Prevalence: Estimates of the prevalence of PPND within the first year after the birth of a child vary widely ranging from 1.2% to 27.5%. It is suggested that the wide statistical variation of estimates is related to the fact that different measurement tools are employed across studies. In addition, those studies that use the same measurement tools use different cut-off scores. An analysis of 43 PPND studies reported an average prevalence of 10.4%. Thus far, only one Irish study on PPND has been undertaken. 100 fathers from the south of Ireland were screened for PPND in 2014 with the researchers finding a prevalence of 12%.
Risk factors for PPND: Maternal depression has been identified as the most important predictor for PPND. Depression in one partner is significantly correlated with depression in the other. Fathers are more likely to be depressed if their partner is experiencing MPND. Having a history of clinical psychiatric treatment is another risk factor that is strongly linked to the development of PPND. It is suggested that this may be due to predisposing genetic factors and/or enduring environmental factors, with the perinatal period acting as a stressful life event which triggers remission.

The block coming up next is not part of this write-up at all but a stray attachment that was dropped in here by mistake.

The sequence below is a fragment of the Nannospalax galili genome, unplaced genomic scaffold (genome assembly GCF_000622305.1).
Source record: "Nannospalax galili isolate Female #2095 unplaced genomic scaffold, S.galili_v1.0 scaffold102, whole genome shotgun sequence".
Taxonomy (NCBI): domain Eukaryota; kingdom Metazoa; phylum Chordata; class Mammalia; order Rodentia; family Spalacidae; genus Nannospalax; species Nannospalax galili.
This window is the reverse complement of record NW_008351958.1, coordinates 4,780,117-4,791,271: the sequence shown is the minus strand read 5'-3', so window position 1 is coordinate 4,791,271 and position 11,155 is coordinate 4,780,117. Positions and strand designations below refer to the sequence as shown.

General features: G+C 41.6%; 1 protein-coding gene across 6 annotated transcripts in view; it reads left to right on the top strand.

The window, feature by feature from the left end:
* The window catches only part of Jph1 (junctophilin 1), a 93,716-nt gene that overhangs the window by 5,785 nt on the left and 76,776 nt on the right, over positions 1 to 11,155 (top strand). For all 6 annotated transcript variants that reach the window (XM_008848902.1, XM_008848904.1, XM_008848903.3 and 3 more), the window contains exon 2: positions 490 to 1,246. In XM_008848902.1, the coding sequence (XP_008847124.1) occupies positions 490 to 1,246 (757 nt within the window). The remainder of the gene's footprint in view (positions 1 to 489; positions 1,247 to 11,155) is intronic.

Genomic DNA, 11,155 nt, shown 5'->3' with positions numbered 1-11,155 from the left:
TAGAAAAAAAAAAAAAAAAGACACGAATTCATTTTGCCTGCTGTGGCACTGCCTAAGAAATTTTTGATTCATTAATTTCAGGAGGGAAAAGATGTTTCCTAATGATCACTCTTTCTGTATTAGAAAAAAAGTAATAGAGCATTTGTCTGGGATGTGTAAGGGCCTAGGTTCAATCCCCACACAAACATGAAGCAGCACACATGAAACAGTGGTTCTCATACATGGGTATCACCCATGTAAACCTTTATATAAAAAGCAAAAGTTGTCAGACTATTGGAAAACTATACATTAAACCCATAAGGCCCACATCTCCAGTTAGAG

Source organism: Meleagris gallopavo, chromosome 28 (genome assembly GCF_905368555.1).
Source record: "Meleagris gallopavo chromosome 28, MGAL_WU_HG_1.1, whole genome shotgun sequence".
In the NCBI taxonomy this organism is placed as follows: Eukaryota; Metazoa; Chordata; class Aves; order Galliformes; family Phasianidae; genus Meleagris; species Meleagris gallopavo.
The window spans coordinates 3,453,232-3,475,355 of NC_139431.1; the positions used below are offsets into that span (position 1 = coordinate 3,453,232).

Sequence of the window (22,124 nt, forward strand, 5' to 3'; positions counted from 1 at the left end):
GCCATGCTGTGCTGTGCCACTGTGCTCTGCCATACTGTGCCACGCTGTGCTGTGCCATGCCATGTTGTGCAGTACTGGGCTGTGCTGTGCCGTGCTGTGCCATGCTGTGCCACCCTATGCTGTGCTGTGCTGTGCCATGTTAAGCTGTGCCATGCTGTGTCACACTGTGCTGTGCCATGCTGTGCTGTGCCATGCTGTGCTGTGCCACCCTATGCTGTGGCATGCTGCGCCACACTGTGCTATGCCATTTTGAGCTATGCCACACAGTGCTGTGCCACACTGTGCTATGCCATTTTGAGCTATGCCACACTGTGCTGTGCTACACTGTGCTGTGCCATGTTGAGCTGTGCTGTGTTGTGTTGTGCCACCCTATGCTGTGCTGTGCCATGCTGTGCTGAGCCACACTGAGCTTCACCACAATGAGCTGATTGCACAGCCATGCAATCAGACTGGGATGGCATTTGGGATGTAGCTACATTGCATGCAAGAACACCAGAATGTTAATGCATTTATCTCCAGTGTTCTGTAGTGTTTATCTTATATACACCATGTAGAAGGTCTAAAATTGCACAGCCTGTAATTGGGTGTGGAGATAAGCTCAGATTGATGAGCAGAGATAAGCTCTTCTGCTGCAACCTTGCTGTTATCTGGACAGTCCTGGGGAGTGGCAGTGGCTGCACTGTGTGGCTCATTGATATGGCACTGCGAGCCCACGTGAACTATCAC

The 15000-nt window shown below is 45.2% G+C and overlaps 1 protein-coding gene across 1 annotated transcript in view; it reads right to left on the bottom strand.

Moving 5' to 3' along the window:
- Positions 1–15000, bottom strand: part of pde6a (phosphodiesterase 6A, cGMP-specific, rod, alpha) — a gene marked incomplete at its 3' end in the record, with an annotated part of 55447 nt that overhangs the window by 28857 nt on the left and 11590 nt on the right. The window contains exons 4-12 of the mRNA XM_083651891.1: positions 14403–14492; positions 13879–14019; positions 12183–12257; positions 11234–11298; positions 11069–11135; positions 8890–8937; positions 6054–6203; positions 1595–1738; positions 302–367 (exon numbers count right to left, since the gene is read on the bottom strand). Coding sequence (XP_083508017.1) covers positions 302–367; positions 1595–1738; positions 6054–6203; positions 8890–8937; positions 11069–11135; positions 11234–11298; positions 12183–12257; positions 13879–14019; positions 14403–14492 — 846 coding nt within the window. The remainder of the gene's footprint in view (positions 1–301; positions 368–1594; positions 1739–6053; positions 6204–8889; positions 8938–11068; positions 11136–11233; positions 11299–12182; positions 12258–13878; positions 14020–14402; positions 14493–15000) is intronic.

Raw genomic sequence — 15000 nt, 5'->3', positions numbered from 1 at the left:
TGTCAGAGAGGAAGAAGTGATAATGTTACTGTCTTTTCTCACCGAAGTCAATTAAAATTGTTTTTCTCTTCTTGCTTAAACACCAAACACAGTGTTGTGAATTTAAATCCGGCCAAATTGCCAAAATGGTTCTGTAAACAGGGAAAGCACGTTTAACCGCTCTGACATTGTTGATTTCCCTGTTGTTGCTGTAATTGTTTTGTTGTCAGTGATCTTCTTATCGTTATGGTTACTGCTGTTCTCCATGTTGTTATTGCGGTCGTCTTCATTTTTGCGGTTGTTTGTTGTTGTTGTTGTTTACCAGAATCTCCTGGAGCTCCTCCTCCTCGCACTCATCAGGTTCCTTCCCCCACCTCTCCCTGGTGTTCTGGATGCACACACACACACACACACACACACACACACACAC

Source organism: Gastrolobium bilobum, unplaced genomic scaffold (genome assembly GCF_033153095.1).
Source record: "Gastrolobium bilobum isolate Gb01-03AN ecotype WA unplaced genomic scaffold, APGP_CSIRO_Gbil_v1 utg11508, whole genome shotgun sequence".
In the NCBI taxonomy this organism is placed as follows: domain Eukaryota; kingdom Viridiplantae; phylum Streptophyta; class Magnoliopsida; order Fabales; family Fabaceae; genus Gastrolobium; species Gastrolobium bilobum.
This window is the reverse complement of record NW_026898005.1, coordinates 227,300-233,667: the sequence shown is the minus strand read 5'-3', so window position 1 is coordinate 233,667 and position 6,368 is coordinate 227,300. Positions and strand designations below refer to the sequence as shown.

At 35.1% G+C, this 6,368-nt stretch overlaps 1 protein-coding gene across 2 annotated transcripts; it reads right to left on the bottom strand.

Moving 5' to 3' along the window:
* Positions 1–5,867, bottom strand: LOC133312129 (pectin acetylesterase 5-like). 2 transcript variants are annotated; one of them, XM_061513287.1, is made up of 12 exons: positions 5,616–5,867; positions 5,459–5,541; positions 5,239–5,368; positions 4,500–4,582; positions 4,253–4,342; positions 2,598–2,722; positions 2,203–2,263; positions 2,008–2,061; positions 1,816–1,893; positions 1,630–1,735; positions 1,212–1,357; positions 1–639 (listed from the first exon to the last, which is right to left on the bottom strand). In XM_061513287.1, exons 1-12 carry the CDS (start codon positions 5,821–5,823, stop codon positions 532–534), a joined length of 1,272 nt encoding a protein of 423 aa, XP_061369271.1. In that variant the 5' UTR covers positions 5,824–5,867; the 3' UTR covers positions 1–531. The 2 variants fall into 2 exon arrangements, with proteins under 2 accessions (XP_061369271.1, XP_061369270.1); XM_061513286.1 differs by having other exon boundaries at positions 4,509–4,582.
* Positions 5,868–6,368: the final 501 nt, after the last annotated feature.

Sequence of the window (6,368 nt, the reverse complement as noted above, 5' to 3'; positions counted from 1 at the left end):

The lack of choice and preparation inherent in an unplanned pregnancy also increases the risk of PPND. Other factors associated with a higher prevalence of PPND include unemployment, an unstable source of income, lower income levels, living in rented accommodation, low-income housing and overcrowded housing. Many of these demographic and socio-economic variables are associated and may act as indices of social deprivation.
Alternatively, social support networks act as a buffer and reduce the risk of PPND. It has been reported that fathers with higher levels of social support networks have a lower prevalence of PPND. Figure 1 outlined below highlights the risk factors for PPND.
Manifestation of PPND: PND in women is characterised by sad mood, apathy, anxiety, sleep disturbance, reduced self-esteem and difficulty coping with day-to-day tasks and mood. PND in men manifests itself differently and includes such symptoms as hostility, conflict and anger. In addition, men tend to withdraw or engage in escape activities such as overwork, sports, sex, gambling and alcohol abuse.